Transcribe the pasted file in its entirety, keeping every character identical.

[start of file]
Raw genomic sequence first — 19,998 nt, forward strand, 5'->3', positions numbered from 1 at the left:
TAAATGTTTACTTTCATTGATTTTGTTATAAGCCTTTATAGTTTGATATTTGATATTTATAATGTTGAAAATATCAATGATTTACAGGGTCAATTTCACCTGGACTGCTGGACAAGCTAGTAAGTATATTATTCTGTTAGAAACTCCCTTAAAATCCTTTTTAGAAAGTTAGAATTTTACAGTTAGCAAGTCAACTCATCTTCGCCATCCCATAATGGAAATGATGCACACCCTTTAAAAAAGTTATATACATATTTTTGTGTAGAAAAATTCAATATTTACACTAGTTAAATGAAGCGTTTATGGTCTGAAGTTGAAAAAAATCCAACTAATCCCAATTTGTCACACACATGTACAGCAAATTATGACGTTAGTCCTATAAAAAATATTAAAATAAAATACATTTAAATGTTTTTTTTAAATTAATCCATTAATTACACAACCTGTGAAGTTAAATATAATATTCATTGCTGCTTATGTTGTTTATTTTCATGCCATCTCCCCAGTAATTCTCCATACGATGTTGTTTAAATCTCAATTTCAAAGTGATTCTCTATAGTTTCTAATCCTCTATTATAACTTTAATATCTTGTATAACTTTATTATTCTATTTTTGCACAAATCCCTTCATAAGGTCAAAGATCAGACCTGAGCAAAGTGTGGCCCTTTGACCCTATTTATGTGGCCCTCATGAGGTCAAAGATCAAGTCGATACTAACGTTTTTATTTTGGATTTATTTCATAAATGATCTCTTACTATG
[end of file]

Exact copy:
Raw genomic sequence first — 19,998 nt, forward strand, 5'->3', positions numbered from 1 at the left:
TAAATGTTTACTTTCATTGATTTTGTTATAAGCCTTTATAGTTTGATATTTGATATTTATAATGTTGAAAATATCAATGATTTACAGGGTCAATTTCACCTGGACTGCTGGACAAGCTAGTAAGTATATTATTCTGTTAGAAACTCCCTTAAAATCCTTTTTAGAAAGTTAGAATTTTACAGTTAGCAAGTCAACTCATCTTCGCCATCCCATAATGGAAATGATGCACACCCTTTAAAAAAGTTATATACATATTTTTGTGTAGAAAAATTCAATATTTACACTAGTTAAATGAAGCGTTTATGGTCTGAAGTTGAAAAAAATCCAACTAATCCCAATTTGTCACACACATGTACAGCAAATTATGACGTTAGTCCTATAAAAAATATTAAAATAAAATACATTTAAATGTTTTTTTTAAATTAATCCATTAATTACACAACCTGTGAAGTTAAATATAATATTCATTGCTGCTTATGTTGTTTATTTTCATGCCATCTCCCCAGTAATTCTCCATACGATGTTGTTTAAATCTCAATTTCAAAGTGATTCTCTATAGTTTCTAATCCTCTATTATAACTTTAATATCTTGTATAACTTTATTATTCTATTTTTGCACAAATCCCTTCATAAGGTCAAAGATCAGACCTGAGCAAAGTGTGGCCCTTTGACCCTATTTATGTGGCCCTCATGAGGTCAAAGATCAAGTCGATACTAACGTTTTTATTTTGGATTTATTTCATAAATGATCTCTTACTATG